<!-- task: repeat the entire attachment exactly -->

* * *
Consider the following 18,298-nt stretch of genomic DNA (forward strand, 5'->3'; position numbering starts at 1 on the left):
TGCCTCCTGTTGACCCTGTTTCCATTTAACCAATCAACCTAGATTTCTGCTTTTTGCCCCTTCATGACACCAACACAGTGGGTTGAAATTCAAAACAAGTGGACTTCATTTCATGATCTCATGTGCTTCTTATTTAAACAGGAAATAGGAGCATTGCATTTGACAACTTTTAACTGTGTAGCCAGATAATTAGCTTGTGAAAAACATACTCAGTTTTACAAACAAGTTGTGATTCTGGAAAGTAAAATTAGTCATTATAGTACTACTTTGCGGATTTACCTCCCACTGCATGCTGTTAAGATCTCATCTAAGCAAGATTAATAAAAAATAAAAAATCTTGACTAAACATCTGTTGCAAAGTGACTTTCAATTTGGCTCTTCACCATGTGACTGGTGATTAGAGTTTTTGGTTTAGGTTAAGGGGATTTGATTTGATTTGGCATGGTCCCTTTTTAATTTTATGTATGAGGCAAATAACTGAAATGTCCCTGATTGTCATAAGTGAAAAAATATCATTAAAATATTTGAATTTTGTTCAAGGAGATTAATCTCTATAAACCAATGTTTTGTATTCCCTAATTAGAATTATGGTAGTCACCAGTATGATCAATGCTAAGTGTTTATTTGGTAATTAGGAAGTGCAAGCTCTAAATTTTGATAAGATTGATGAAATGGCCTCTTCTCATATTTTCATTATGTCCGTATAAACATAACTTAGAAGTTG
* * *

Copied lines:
Consider the following 18,298-nt stretch of genomic DNA (forward strand, 5'->3'; position numbering starts at 1 on the left):
TGCCTCCTGTTGACCCTGTTTCCATTTAACCAATCAACCTAGATTTCTGCTTTTTGCCCCTTCATGACACCAACACAGTGGGTTGAAATTCAAAACAAGTGGACTTCATTTCATGATCTCATGTGCTTCTTATTTAAACAGGAAATAGGAGCATTGCATTTGACAACTTTTAACTGTGTAGCCAGATAATTAGCTTGTGAAAAACATACTCAGTTTTACAAACAAGTTGTGATTCTGGAAAGTAAAATTAGTCATTATAGTACTACTTTGCGGATTTACCTCCCACTGCATGCTGTTAAGATCTCATCTAAGCAAGATTAATAAAAAATAAAAAATCTTGACTAAACATCTGTTGCAAAGTGACTTTCAATTTGGCTCTTCACCATGTGACTGGTGATTAGAGTTTTTGGTTTAGGTTAAGGGGATTTGATTTGATTTGGCATGGTCCCTTTTTAATTTTATGTATGAGGCAAATAACTGAAATGTCCCTGATTGTCATAAGTGAAAAAATATCATTAAAATATTTGAATTTTGTTCAAGGAGATTAATCTCTATAAACCAATGTTTTGTATTCCCTAATTAGAATTATGGTAGTCACCAGTATGATCAATGCTAAGTGTTTATTTGGTAATTAGGAAGTGCAAGCTCTAAATTTTGATAAGATTGATGAAATGGCCTCTTCTCATATTTTCATTATGTCCGTATAAACATAACTTAGAAGTTG